Friday, December 31, 2010

go wild in the country

Cambria and Los Osos 12/23 and 12/26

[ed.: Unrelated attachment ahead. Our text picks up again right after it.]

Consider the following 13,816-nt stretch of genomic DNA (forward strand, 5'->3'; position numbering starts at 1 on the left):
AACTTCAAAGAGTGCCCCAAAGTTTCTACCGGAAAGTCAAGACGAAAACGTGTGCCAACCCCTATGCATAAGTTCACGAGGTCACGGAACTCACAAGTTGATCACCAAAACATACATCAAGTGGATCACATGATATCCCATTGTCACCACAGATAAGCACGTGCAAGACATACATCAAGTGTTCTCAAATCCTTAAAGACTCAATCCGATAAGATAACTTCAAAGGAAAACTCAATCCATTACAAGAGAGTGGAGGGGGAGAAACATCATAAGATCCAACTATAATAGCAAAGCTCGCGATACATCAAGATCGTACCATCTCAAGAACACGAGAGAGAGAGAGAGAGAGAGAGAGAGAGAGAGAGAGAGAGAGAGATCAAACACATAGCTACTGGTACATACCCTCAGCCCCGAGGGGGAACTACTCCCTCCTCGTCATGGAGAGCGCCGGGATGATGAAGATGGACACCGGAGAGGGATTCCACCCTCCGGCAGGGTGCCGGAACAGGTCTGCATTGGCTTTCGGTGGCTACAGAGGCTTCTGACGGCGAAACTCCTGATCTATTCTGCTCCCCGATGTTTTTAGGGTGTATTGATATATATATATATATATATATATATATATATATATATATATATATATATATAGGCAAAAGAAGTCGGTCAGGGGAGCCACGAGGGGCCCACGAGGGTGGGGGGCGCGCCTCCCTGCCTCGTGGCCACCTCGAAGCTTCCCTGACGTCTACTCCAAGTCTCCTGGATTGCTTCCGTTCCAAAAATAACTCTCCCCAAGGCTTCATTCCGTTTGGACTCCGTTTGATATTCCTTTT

No snakes (at least not this time of year) in the grass but the mushroom show is absolutely free.Are you a nut for fruiting bodies? Do you subscribe to the Cornell University Mushroom blog? (I highly recommend it by the way. Even if you are not a fungus kook the writing is really good.) Does Mycology ring your bell? Then the California central coast after a good rain will make you swoon. Fungi is a ubiquitous presence all over the world, and a true aficionado will know where and when to find the little caps poking up, but the show near Cambria, CA is like seeing the lights in Times Square... any fool can stumble on to it and stand and gawk.A cool windy clear day arrived after a week of soaking rain so we took the opportunity to get out and visit Moonstone Beach. The beach part of our day was detailed in the previous post and I hinted at our mushroom surprise later that day. Though we have made excursions following previous a wet spells specifically to see fungi, we had not been thinking about mushrooms that morning so the show surprised us.All around the public restrooms at one end of Moonstone Beach is a small area wooded with a variety of trees and a thick mat of fallen needles and leaves. The wild colors and assortment of sizes in the mushroom show in this small area kept us busy for at least an hour of gawking.Another favorite mushroom gawking zone near Cambria is the Fiscalini Ranch. It has much more than mushrooms to offer but in the right season apparently the place goes nuts with fruiting bodies. We have not visited yet so I can't give my personal review but Fiscalini Ranch is at the top of our list.When the mushrooms show their heads lots of critters come out to dine including the local mycophagists. Now, I'm too much of a beginner to have any confidence about eating wild mushrooms and I don't recommend you eat 'em without some heavy research and maybe a knowledgeable friend, but there are those who come out after a good rain to find their dinner. So, for the sake of critter and people alike please be kind to the mushrooms you see. Check that itch to kick the white rubbery thing or to mash that orange trumpet. There are critters big and small who would prefer to have some of them on their plate without your footprints on the caps.On our walks we have often seen the telltale trowel marks of the foraging mycophage that arrived before we could rouse ourselves for the morning.A few days (and a bit more rain) after our surprise in Cambria we took a walk specifically for the fungus. This time we visited Los Osos Oaks Park. This ramble through oak trees big and small offered lots of mushroom variety too, and we had a good two hours of muddy shoes to prove it.